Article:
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Handhelds Power Ubuntu Linux Hardware

Surveying the Challenges of Linux On Cortex A9-Based Laptops 119

Posted by timothy
from the multiple-fronts dept.
Charbax writes "In this video, Jerone Young, lead partner engineer at Canonical, explains some of the challenges facing Canonical and other companies who are part of the new Linaro project, in preparation for the now imminent release of a whole bunch of ARM Cortex A9 Powered laptops and desktops likely to be manufactured by giants of the industry such as HP, Dell, Lenovo, and Toshiba, as well as lesser names such as Quanta, Invetec, Pegatron, and Compal, all of whom have been showing tens of early prototype designs of these ARM-powered laptops at trade shows around the world during the past year and a half. They're working to standardize the boot process, write drivers to use graphics and video hardware acceleration, optimize the web browser (Chrome and Mozilla), and implement faster DDR3 RAM and faster I/O bus speeds, as well as to optimize the software to use the new faster dual core ARM Cortex A9 processors."
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Surveying the Challenges of Linux On Cortex A9-Based Laptops

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  • by Qubit (100461) on Tuesday July 06, 2010 @10:06AM (#32810296) Homepage Journal

    Here we go again. I'm getting an "Internal Server Error", but who knows exactly why the page is down.

    Coral Cache link is here, [nyud.net], and it'll theoretically work, well, that is if I can ever get the page to load...

    Too bad about RTFA, I guess, for once it looks like I can base my post solely on the summary and not feel an ounce of guilt. Let's see...I don't know much about Pegatron, but if their laptops don't come with a pair of wings and a horse head attached I think I'm going to feel let down.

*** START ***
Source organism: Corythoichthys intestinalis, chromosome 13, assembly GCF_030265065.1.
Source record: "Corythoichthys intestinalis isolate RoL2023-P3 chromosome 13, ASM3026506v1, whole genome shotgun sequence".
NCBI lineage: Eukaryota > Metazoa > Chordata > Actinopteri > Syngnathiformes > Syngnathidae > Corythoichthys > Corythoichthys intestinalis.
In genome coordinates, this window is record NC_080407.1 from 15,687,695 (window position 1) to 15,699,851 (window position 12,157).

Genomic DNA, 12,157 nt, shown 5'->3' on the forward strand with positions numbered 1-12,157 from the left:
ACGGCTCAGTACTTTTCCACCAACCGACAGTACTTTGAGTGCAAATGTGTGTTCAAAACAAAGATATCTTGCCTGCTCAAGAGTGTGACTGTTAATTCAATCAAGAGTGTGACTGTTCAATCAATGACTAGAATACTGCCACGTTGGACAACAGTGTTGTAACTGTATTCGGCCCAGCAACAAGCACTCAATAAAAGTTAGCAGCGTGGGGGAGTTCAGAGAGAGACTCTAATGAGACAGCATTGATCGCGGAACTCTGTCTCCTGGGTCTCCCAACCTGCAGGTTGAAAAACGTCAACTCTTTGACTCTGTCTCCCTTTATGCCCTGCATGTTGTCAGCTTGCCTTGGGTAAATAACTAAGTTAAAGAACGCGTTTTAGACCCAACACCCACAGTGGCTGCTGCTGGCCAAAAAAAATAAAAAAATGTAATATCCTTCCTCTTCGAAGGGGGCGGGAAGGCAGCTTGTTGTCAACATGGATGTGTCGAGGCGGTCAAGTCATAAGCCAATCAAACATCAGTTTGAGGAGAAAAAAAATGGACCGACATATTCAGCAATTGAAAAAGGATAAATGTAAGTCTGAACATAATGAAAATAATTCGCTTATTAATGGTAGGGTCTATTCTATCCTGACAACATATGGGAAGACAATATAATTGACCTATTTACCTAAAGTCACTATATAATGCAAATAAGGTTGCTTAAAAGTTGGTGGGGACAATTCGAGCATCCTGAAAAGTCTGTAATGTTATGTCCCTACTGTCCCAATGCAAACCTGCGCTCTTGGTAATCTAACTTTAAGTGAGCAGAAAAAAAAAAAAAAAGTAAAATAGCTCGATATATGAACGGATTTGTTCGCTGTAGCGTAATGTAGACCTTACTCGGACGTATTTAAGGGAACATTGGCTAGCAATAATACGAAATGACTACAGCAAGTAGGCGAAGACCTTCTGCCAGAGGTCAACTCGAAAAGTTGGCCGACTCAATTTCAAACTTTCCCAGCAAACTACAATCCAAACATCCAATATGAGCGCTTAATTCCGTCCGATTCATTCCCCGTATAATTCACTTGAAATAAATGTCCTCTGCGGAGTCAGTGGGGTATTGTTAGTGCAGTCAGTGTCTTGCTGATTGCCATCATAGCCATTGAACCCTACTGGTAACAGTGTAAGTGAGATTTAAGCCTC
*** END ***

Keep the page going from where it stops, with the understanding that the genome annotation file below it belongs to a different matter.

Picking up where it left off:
• by Alinabi (464689) on Tuesday July 06, 2010 @10:56AM (#32811108)

    10 hours is already more time than I know what to do with with my netbook

    Not traveling much, are you? A flight from Los Angeles to Sydney takes 14-15 hours.

  • Re:Tablet Design (Score:3, Insightful)

    by Abcd1234 (188840) on Tuesday July 06, 2010 @11:02AM (#32811208) Homepage

    I'd like to see this in an open source hardware project to create what we all thought was going to be the crunchpad. This would be so cool.

    Unfortunately, the hardware is just a part of the equation. The other side is really solid, touch-capable software. And, despite being a Linux user for, oh, 15 years now, there's one thing I can say about the open source community: in the 15 years I've been involved with Linux, OSS developers still can't seem to get a handle on building intuitive, user-friendly, clean, fluid user interfaces.

  • Re:Lesser names? (Score:1, Insightful)

    by Anonymous Coward on Tuesday July 06, 2010 @11:59AM (#32812126)

    it says lesser names not lesser companies. So ultimately it is 100% correct.

  • Re:ARM vs Geode (Score:3, Insightful)

    by StuartHankins (1020819) on Tuesday July 06, 2010 @12:09PM (#32812308)
    Nah, if it's truly a better platform then Apple will jump again. They've spent quite a bit of effort / time / money in the processes needed for this type of switch and performed very well in their previous jump. If anything Microsoft will have a far harder time doing this because of the backwards compatibility needs.

    I wonder if Apple patented any of the central ideas needed for this when they did Rosetta. It's pretty transparent the way it works under OS X -- I'm using Tiger (soon to be upgraded) and there are several PPC processes running right now.
  • Re:Tablet Design (Score:4, Insightful)

    by l0b0 (803611) on Tuesday July 06, 2010 @12:27PM (#32812668) Homepage